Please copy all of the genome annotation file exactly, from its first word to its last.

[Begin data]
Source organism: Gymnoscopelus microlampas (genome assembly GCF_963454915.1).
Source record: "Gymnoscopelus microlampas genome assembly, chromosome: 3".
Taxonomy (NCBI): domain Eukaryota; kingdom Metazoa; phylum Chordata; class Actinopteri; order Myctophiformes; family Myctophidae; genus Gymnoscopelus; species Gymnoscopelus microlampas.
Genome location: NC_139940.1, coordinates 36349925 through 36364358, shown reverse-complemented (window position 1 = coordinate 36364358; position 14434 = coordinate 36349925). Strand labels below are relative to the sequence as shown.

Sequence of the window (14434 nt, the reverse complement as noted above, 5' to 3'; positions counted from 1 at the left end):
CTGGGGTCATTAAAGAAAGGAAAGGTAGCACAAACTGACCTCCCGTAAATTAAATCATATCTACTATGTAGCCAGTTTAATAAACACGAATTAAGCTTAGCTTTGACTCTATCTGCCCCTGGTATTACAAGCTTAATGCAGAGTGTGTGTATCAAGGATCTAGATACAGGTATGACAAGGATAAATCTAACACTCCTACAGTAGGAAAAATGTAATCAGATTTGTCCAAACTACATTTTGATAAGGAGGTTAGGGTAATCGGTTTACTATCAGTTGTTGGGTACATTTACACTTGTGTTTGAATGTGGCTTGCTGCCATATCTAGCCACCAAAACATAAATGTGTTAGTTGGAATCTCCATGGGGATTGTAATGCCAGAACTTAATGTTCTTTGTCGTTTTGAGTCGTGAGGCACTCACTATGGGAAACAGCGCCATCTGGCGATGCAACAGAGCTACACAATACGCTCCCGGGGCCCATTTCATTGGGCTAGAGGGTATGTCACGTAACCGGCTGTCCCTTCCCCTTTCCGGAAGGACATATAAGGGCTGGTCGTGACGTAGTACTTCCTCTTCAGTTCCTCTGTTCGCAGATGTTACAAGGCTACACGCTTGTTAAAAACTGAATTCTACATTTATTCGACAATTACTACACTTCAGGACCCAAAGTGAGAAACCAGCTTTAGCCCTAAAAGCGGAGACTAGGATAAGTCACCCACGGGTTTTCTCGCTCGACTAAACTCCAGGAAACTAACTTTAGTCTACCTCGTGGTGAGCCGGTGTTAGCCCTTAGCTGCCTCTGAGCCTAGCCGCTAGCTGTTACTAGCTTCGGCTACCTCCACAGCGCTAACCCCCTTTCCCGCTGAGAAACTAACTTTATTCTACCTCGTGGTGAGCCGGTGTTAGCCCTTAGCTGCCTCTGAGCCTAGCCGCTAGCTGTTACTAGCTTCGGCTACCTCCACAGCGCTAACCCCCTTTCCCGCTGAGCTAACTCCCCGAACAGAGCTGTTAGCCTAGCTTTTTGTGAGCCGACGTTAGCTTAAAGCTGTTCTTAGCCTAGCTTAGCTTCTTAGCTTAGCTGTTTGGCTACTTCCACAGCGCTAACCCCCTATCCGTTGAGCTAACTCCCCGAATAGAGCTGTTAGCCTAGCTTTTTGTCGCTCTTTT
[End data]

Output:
Source organism: Gymnoscopelus microlampas (genome assembly GCF_963454915.1).
Source record: "Gymnoscopelus microlampas genome assembly, chromosome: 3".
Taxonomy (NCBI): domain Eukaryota; kingdom Metazoa; phylum Chordata; class Actinopteri; order Myctophiformes; family Myctophidae; genus Gymnoscopelus; species Gymnoscopelus microlampas.
Genome location: NC_139940.1, coordinates 36349925 through 36364358, shown reverse-complemented (window position 1 = coordinate 36364358; position 14434 = coordinate 36349925). Strand labels below are relative to the sequence as shown.

Sequence of the window (14434 nt, the reverse complement as noted above, 5' to 3'; positions counted from 1 at the left end):
CTGGGGTCATTAAAGAAAGGAAAGGTAGCACAAACTGACCTCCCGTAAATTAAATCATATCTACTATGTAGCCAGTTTAATAAACACGAATTAAGCTTAGCTTTGACTCTATCTGCCCCTGGTATTACAAGCTTAATGCAGAGTGTGTGTATCAAGGATCTAGATACAGGTATGACAAGGATAAATCTAACACTCCTACAGTAGGAAAAATGTAATCAGATTTGTCCAAACTACATTTTGATAAGGAGGTTAGGGTAATCGGTTTACTATCAGTTGTTGGGTACATTTACACTTGTGTTTGAATGTGGCTTGCTGCCATATCTAGCCACCAAAACATAAATGTGTTAGTTGGAATCTCCATGGGGATTGTAATGCCAGAACTTAATGTTCTTTGTCGTTTTGAGTCGTGAGGCACTCACTATGGGAAACAGCGCCATCTGGCGATGCAACAGAGCTACACAATACGCTCCCGGGGCCCATTTCATTGGGCTAGAGGGTATGTCACGTAACCGGCTGTCCCTTCCCCTTTCCGGAAGGACATATAAGGGCTGGTCGTGACGTAGTACTTCCTCTTCAGTTCCTCTGTTCGCAGATGTTACAAGGCTACACGCTTGTTAAAAACTGAATTCTACATTTATTCGACAATTACTACACTTCAGGACCCAAAGTGAGAAACCAGCTTTAGCCCTAAAAGCGGAGACTAGGATAAGTCACCCACGGGTTTTCTCGCTCGACTAAACTCCAGGAAACTAACTTTAGTCTACCTCGTGGTGAGCCGGTGTTAGCCCTTAGCTGCCTCTGAGCCTAGCCGCTAGCTGTTACTAGCTTCGGCTACCTCCACAGCGCTAACCCCCTTTCCCGCTGAGAAACTAACTTTATTCTACCTCGTGGTGAGCCGGTGTTAGCCCTTAGCTGCCTCTGAGCCTAGCCGCTAGCTGTTACTAGCTTCGGCTACCTCCACAGCGCTAACCCCCTTTCCCGCTGAGCTAACTCCCCGAACAGAGCTGTTAGCCTAGCTTTTTGTGAGCCGACGTTAGCTTAAAGCTGTTCTTAGCCTAGCTTAGCTTCTTAGCTTAGCTGTTTGGCTACTTCCACAGCGCTAACCCCCTATCCGTTGAGCTAACTCCCCGAATAGAGCTGTTAGCCTAGCTTTTTGTCGCTCTTTT